Blood, Urine Test May Detect Cancer

From the WebMD Archives

March 16, 2000 (Atlanta) -- Forget scalpels and needles: A new test to detect cancer would require only a few drops of blood or perhaps urine. The test, still in the early stages of development, would be based on unexpected new findings published in the March 17 issue of the journal Science.

Studies already are planned to see whether the test accurately predicts cancer. If it does, they could be available to physicians very soon. "We are enthusiastic," study author David Sidransky, MD, tells WebMD.

Because a cell's genetic machinery goes haywire when it becomes cancerous, most researchers trying to unlock the secrets of cancer are looking at the very center of the tumor cell -- the nucleus -- where the cell's genetic material is found. Sidransky's team at Johns Hopkins University looked somewhere else: at the mysterious energy-producing particles within the cell, known as mitochondria.

Previous studies have shown that certain particles in the mitochondria of tumor cells have been altered or mutated. Sidransky's team found that tumor cells release these altered particles, called mtDNA, and release them in large amounts in bladder, head/neck, and lung tumors. The mtDNA could be detected in the blood or urine indicating bladder, head/neck, or lung cancer.


The most accurate way to test for cancer would be for people to have their mtDNA analyzed while they are still healthy, at age 40 or 45. Routine, annual tests then could quickly detect mtDNA.

"The test would probably work for any [cancer], possibly even lymphomas," says Sidransky, who is a professor at Johns Hopkins University School of Medicine. "But the biggest problems -- breast, lung, colon, prostate cancer -- those are the ones we hope this test might be useful for."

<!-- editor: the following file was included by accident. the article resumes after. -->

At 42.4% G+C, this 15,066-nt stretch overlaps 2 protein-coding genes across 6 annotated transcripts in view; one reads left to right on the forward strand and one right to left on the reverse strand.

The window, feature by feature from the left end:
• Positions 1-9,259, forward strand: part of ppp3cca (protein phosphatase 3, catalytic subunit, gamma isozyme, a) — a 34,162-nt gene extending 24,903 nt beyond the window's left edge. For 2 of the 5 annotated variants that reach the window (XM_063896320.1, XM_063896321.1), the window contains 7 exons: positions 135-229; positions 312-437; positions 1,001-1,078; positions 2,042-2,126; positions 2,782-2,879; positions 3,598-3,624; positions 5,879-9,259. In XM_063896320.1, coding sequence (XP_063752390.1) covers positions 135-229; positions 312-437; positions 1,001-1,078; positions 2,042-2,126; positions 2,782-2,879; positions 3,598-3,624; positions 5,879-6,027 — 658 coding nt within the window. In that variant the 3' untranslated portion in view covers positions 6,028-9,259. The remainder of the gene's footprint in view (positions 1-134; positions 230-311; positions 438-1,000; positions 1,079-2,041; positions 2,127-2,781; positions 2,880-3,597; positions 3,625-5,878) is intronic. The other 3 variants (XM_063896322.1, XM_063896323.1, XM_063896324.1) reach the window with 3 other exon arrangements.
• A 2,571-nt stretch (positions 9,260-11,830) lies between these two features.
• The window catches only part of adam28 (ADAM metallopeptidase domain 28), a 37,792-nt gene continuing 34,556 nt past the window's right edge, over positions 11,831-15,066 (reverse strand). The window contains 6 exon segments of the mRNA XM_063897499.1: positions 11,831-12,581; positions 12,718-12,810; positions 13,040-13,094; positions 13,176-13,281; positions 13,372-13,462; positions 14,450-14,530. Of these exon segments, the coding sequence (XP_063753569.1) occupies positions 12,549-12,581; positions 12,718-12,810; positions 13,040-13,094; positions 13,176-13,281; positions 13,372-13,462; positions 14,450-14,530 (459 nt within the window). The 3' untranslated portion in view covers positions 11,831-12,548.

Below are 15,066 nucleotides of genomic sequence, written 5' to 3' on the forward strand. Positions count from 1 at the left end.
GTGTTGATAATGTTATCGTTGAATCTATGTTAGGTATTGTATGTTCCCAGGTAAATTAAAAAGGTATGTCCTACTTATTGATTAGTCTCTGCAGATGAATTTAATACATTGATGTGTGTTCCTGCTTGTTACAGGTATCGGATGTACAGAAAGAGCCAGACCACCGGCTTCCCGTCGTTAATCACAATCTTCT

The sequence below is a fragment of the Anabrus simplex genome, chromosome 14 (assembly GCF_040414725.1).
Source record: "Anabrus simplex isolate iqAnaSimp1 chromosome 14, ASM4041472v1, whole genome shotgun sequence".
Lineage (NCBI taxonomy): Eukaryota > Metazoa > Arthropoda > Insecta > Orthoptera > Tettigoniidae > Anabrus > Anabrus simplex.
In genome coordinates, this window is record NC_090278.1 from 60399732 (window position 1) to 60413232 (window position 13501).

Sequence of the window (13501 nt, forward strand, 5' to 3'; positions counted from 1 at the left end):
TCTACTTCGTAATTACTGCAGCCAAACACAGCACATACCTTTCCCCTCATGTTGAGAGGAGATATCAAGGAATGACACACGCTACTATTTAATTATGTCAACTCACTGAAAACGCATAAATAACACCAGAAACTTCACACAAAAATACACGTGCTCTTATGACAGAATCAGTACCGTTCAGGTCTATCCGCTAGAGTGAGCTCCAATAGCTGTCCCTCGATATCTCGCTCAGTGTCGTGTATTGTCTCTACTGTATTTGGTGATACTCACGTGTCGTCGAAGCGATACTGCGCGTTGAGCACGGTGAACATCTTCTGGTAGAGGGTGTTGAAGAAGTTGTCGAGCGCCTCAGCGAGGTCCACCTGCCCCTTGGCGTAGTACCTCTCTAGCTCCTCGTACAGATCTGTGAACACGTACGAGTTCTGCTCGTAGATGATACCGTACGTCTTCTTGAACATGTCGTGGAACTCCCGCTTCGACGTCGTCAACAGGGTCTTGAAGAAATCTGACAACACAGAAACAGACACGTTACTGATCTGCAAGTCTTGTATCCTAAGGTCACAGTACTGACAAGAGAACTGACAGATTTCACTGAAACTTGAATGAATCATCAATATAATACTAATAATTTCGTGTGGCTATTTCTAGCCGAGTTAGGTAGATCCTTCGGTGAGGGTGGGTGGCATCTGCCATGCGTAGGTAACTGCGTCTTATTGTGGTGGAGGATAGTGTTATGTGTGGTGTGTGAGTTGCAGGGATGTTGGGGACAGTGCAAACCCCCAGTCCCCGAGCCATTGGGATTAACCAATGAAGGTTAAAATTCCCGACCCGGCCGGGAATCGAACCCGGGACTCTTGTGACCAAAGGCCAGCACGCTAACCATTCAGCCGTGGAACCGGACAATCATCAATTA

A mitochondria expert Michael D. Brown, PhD, tells WebMD that the mtDNA test still has a major hurdle to overcome: It not only must detect mtDNA associated with cancer, but it must be able to show that when it does detect mtDNA mutations it means the patient has cancer and not some other problem. But Brown, a researcher in the Emory University Center for Molecular Medicine, says that the technology needed to create an mtDNA test already is available.


"If it were shown [the mtDNA tests] were specific to cancer and consistently found it, and [showed] which types of cancer and at which stage, the test would be very useful," Brown says.

Sidransky says, "It should take 6-12 months to get the technology [of the test] done, then we'll be doing definitive studies [in patients]. Once you get the technology going, maybe in two or three years you can get [the test] into the general population."

Vital Information:

  • Researchers think they may be able to develop tests for cancer that would require only a few drops of blood or possibly urine.
  • In a study looking at tumor cells, researchers found large amounts of genetic mutations in the mitochondria, or energy-producing particles of the cell.
  • The technology needed to create a test for mtDNA already exists, so if the technique really works, it could be available within a few years.
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